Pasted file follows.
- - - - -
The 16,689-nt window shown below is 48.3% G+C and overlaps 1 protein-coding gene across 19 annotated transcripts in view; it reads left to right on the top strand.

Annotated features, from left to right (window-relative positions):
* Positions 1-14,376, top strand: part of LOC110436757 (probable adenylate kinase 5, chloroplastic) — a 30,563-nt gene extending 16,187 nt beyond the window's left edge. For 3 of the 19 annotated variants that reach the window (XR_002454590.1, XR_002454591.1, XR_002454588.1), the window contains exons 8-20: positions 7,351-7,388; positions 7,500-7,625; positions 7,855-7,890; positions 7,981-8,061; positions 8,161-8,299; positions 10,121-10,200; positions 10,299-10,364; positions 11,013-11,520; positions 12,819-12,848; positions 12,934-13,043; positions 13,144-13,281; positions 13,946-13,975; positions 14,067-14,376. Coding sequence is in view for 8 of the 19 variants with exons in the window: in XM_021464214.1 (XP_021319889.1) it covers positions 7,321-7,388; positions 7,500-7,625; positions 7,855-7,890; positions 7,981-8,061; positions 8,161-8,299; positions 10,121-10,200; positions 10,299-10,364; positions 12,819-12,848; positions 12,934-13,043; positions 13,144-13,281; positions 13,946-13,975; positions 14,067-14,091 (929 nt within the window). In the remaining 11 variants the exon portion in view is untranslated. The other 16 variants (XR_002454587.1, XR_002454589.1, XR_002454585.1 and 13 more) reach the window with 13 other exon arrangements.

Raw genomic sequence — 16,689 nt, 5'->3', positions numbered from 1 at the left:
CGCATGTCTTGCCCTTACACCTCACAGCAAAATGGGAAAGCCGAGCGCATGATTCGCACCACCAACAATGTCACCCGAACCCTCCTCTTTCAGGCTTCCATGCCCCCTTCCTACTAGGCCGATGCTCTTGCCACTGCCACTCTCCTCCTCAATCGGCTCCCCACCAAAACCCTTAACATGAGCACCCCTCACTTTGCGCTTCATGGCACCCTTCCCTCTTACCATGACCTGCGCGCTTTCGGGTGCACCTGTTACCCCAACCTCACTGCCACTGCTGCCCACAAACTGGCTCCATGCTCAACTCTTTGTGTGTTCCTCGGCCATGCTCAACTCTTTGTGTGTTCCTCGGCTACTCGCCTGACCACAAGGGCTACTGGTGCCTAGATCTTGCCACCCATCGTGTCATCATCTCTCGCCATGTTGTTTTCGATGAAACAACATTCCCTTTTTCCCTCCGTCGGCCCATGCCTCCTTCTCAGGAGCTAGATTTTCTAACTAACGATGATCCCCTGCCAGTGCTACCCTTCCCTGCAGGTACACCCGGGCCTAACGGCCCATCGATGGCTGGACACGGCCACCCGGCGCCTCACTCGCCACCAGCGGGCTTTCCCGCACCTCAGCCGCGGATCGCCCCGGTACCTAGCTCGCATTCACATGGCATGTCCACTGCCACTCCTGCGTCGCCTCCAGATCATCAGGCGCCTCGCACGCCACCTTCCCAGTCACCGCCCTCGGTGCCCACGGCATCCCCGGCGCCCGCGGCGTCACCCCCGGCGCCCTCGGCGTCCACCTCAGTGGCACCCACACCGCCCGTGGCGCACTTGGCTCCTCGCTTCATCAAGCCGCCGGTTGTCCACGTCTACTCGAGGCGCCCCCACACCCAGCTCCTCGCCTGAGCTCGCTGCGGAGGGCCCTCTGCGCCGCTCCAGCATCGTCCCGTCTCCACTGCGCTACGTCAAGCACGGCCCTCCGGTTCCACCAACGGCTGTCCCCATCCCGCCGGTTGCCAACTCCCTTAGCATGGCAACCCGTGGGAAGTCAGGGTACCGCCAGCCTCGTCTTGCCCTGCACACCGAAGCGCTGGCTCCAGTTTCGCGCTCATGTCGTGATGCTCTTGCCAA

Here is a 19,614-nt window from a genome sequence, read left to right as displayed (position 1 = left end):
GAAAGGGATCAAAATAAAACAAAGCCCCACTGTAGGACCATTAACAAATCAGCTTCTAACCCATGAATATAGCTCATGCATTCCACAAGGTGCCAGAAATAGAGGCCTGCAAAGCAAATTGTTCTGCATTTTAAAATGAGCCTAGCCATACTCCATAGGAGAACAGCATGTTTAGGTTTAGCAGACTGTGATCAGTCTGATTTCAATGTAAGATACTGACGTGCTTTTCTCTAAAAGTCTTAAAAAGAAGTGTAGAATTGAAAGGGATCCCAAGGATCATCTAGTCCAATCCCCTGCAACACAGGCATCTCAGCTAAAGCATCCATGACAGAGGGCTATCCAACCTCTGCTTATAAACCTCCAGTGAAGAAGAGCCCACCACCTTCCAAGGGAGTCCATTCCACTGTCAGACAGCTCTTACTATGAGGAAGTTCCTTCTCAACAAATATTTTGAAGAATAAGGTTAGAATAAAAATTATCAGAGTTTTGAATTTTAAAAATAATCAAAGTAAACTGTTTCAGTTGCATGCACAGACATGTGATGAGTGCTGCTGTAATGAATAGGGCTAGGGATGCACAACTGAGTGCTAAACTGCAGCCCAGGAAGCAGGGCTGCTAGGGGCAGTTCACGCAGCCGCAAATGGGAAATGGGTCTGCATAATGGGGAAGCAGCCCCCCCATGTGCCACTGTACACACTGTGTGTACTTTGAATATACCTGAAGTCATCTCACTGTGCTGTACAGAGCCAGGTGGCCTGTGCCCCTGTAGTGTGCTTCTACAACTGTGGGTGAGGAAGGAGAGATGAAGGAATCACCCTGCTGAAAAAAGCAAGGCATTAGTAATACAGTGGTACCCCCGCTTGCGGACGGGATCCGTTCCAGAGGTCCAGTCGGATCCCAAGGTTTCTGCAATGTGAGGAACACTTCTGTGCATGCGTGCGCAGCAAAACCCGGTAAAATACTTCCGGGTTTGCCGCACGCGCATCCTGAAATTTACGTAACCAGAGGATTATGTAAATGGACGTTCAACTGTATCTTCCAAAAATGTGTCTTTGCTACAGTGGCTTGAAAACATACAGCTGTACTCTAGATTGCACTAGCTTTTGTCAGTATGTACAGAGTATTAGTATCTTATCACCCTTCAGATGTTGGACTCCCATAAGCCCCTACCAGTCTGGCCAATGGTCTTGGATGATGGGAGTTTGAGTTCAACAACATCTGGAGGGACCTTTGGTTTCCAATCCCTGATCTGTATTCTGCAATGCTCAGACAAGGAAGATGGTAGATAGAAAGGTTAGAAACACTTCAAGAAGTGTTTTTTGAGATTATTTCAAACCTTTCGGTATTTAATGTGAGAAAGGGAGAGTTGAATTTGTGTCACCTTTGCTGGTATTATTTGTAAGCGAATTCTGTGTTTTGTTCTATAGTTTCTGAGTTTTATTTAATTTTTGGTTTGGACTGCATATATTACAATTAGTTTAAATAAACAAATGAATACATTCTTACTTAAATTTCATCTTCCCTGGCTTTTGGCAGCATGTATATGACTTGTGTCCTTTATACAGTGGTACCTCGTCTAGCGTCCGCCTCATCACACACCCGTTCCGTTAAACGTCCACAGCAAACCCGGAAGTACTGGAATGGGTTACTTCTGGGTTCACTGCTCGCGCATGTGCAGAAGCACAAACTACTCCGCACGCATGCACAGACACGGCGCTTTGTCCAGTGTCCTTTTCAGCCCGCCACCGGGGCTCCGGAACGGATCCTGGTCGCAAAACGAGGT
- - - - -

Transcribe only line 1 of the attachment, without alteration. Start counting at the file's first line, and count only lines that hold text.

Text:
The 16,689-nt window shown below is 48.3% G+C and overlaps 1 protein-coding gene across 19 annotated transcripts in view; it reads left to right on the top strand.